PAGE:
How to Plan a Garden Layout

Overview

A garden is a plentiful and frugal way to provide for you and your family. After you have found a place in your yard to place a garden, it is good to have a plan in mind on how you would like to plant your vegetables. Certain vegetable plants grow better in different environmental settings than others. Once you have your plan in mind, planting your vegetables will go more smoothly.

Step 1

Plan how much space you would like to have for your garden and the amount of vegetables that you will plant each season. Consider whether children or pets play nearby, as well as the ease of mowing around it. With these considerations, map out your garden plan on graph paper.

Step 2

Decide what types of vegetables that you want to plant in your garden. Make sure that they are the kind that will grow successfully in your area. That information is on the back of the seed packets or on the tab that is inserted with the plant or seedling.

Step 3

Make sure that you have planned enough room in between plants to allow for growth, noting whether the plant grows on a vine (such as zucchini and cucumbers). To avoid having to pull weeds by hands, make enough room to allow for a tiller or cultivator to move around in the garden. Most vegetable plants need at least 12 to 30 inches in between each row.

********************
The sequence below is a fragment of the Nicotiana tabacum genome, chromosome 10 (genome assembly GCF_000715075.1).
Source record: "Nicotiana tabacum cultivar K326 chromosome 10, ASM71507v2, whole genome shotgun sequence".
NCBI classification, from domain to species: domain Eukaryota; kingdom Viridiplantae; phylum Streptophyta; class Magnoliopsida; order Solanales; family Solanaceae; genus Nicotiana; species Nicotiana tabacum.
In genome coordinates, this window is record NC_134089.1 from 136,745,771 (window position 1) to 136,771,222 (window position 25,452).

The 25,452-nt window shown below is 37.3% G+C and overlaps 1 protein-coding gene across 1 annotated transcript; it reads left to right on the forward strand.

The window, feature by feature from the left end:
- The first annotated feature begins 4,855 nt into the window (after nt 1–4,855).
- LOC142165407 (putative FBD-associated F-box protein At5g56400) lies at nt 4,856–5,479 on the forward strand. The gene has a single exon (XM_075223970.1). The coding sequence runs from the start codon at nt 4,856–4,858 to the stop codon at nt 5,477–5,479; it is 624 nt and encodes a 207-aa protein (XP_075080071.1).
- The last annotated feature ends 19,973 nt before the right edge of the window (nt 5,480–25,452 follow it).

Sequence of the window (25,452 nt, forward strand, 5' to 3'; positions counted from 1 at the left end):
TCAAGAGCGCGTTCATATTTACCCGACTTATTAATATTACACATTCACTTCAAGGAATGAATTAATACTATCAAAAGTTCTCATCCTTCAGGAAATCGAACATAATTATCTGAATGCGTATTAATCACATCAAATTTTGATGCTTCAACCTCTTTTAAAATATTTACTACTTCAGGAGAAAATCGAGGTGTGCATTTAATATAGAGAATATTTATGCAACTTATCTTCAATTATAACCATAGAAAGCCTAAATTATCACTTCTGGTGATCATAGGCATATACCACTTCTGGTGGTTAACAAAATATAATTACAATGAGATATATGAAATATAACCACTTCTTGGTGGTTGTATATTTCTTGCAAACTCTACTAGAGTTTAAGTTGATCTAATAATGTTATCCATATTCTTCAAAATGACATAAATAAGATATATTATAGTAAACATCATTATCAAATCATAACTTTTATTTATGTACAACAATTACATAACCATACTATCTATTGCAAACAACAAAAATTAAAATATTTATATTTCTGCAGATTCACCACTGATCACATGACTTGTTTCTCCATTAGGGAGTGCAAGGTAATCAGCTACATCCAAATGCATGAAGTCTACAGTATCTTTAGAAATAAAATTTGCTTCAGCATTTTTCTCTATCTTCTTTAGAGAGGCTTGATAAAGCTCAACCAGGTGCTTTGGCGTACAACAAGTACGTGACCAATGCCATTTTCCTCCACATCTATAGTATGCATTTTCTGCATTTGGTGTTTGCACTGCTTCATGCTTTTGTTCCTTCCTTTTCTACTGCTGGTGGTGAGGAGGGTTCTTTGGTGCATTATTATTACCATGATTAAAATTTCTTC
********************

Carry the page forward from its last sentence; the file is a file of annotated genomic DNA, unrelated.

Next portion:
Step 4

Do not plant too much of one vegetable at a time. Vegetables such as cabbage, leaf lettuce, carrots, beets, and radishes can be planted in the spring, and then once again in the early fall. Onions may be planted every two weeks. Change the spot within the garden where you plant the vegetables at least once every three years to prevent disease and overwintering the soil.

Things You'll Need

  • Graph paper
  • Pencil

References

  • Garden plans and garden layout
  • Planning your garden layout
Keywords: garden planning, garden layout, vegetable planting

About this Author

Ariana Cherry-Shearer is a poet and content writer who currently writes for Demand Studios, Edubook, and Associated Content. She has written about the Internet, computers, religion, jewelry making, family, health and gardening. She has also published collections of poetry.